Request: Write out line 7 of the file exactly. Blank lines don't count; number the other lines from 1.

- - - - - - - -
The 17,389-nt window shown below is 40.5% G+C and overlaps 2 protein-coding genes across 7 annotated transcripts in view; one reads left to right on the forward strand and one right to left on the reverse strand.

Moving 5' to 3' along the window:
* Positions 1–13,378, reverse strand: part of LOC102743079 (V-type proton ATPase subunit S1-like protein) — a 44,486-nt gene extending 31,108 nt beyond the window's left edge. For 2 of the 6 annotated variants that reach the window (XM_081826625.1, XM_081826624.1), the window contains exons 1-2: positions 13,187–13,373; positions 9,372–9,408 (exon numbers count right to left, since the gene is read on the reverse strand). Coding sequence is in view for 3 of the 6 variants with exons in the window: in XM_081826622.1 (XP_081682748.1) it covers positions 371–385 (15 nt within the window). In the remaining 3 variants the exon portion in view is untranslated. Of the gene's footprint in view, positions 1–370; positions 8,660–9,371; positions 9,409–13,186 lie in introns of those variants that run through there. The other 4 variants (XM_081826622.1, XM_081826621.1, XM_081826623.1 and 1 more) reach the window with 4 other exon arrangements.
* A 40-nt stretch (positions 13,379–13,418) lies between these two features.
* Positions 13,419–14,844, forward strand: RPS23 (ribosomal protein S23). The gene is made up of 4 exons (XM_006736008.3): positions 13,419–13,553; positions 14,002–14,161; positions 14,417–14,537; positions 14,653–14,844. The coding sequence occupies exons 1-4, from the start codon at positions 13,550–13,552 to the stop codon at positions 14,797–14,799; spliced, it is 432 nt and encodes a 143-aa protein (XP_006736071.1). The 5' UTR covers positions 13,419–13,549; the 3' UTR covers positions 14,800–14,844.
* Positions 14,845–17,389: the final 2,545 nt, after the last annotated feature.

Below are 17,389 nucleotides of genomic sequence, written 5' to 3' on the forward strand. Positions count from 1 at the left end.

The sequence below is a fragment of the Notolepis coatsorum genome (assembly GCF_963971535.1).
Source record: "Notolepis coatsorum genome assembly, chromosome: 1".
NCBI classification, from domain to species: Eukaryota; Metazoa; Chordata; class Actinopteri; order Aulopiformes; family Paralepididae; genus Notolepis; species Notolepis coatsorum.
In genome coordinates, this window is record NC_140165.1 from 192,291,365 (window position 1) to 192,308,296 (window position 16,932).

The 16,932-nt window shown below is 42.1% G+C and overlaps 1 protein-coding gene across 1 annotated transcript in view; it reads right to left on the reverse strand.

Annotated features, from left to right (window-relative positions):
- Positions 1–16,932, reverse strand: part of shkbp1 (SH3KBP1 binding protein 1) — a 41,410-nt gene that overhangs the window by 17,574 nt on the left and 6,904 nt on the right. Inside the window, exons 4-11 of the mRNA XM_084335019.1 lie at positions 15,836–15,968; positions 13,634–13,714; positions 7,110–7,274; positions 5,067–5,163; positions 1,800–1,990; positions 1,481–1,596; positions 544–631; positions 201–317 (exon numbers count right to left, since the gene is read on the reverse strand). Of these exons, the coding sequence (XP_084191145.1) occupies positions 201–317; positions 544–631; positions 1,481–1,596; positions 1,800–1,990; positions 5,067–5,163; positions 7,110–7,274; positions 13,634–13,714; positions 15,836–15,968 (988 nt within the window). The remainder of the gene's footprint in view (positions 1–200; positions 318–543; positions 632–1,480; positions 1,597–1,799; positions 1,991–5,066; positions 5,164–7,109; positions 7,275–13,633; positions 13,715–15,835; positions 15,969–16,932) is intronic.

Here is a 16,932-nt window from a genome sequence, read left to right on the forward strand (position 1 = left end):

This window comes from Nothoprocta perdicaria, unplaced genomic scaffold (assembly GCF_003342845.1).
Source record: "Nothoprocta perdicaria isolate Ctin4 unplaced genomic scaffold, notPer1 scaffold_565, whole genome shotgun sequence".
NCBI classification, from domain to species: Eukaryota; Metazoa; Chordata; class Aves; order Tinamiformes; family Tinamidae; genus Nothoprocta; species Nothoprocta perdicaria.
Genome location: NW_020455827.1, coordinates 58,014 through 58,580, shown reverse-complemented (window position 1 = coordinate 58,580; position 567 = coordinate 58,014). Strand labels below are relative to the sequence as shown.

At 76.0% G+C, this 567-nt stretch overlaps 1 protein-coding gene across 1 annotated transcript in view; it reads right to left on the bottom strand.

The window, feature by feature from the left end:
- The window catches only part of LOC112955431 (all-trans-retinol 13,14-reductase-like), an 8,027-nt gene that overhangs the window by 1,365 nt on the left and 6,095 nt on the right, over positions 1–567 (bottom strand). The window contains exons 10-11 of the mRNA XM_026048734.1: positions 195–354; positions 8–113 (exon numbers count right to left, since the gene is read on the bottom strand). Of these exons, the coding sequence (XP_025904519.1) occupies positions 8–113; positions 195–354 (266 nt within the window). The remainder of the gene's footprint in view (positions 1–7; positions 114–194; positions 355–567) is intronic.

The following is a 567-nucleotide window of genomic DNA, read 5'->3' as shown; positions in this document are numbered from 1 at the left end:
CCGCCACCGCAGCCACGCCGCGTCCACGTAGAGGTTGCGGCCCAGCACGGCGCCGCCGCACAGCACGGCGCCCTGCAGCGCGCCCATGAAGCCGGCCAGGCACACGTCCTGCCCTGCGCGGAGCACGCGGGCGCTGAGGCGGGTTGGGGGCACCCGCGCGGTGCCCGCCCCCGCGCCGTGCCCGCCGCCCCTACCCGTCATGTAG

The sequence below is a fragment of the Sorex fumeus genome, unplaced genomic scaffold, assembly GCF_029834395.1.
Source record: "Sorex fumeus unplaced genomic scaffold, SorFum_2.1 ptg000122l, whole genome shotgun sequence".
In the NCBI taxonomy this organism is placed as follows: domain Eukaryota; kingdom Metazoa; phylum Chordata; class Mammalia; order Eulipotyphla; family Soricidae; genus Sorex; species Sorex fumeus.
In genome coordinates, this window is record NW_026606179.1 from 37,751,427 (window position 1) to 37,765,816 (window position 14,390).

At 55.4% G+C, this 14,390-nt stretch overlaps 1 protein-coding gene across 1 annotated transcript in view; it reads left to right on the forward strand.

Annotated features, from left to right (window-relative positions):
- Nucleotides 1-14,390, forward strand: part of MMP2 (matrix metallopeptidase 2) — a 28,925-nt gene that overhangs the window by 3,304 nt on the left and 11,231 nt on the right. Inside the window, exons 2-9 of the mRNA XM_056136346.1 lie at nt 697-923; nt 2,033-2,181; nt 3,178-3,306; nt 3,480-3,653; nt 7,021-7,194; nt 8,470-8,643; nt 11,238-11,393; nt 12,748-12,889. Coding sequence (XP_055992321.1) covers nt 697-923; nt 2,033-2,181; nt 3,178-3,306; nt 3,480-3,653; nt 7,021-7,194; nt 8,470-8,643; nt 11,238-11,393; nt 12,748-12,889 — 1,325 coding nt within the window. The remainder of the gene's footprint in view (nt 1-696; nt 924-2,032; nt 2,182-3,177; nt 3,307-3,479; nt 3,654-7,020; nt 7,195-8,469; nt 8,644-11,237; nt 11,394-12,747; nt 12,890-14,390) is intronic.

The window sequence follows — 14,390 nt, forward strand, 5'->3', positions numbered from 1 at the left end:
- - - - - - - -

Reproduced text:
Below are 17,389 nucleotides of genomic sequence, written 5' to 3' on the forward strand. Positions count from 1 at the left end.